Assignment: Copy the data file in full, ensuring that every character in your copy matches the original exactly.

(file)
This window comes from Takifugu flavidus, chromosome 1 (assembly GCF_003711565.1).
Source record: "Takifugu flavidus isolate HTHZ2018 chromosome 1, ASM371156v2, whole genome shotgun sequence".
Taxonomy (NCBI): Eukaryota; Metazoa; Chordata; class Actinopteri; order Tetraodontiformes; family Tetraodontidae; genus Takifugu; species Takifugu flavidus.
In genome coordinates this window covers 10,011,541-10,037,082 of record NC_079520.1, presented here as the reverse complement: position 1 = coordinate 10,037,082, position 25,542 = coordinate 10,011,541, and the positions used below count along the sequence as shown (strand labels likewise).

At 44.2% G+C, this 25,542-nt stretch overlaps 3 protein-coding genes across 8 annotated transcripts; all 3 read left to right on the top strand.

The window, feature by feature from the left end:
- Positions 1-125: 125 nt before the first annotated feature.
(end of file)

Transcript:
This window comes from Takifugu flavidus, chromosome 1 (assembly GCF_003711565.1).
Source record: "Takifugu flavidus isolate HTHZ2018 chromosome 1, ASM371156v2, whole genome shotgun sequence".
Taxonomy (NCBI): Eukaryota; Metazoa; Chordata; class Actinopteri; order Tetraodontiformes; family Tetraodontidae; genus Takifugu; species Takifugu flavidus.
In genome coordinates this window covers 10,011,541-10,037,082 of record NC_079520.1, presented here as the reverse complement: position 1 = coordinate 10,037,082, position 25,542 = coordinate 10,011,541, and the positions used below count along the sequence as shown (strand labels likewise).

At 44.2% G+C, this 25,542-nt stretch overlaps 3 protein-coding genes across 8 annotated transcripts; all 3 read left to right on the top strand.

The window, feature by feature from the left end:
- Positions 1-125: 125 nt before the first annotated feature.